Once you complete the course, you must pass the certification examination to work as a CNA. While the pay is not competitive with other nursing jobs, becoming a CNA can be a very low-cost introduction to a career in nursing.
Licensed Practical Nurse
Becoming a licensed practical nurse (LPN), is an enticing option for students interested in a quick program that allows them to start working in healthcare ASAP at a step up from a CNA role. LPNs typically do not require a degree for licensure, just a certificate/diploma that takes about a year to complete. After finishing the program, you can take the NCLEX-PN and earn your LPN license
Given the current nursing shortage, LPNs are in high demand. Becoming an LPN can be a low-cost and short-term way to make a career pivot.
While LPNs and RNs share many of the same responsibilities, RNs have a larger scope of practice and typically enjoy higher salaries and more leadership opportunities than LPNs. As a result, you may be interested in applying to on-campus or online LPN-to-RN programs.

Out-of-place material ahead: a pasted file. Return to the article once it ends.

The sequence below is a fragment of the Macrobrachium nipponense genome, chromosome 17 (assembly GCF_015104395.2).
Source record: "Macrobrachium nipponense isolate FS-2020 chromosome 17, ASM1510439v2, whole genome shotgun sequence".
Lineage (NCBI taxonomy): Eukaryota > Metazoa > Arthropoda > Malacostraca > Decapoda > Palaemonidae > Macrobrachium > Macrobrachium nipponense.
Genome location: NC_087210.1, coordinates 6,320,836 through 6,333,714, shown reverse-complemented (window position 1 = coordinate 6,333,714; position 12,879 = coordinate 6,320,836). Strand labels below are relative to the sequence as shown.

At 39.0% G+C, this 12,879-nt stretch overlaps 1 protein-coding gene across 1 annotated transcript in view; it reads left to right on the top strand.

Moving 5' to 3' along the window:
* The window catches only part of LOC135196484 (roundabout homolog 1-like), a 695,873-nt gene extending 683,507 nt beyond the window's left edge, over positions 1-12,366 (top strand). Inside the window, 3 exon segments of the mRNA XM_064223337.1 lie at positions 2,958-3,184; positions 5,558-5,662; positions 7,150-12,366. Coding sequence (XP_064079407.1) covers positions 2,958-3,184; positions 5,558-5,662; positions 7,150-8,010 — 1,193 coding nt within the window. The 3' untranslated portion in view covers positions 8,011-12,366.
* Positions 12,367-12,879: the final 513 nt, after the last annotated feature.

There are two pathways to becoming an RN — earning an ADN or BSN. Both nursing degree levels prepare you to take the NCLEX-RN and earn an RN license, but the BSN is more valuable if you want a higher-level position or want to earn an MSN later in your career.
RNs conduct medical testing, provide treatment, educate patients, and work with APRNs or a physicians to create and carry out care plans. RNs work not only in healthcare settings, but also in facilities such as military bases, prisons, and nonprofits.
RNs are in tremendous demand because of the current nursing shortage and the aging Baby Boomer population. A nursing degree and RN license can be a very fruitful investment in your career.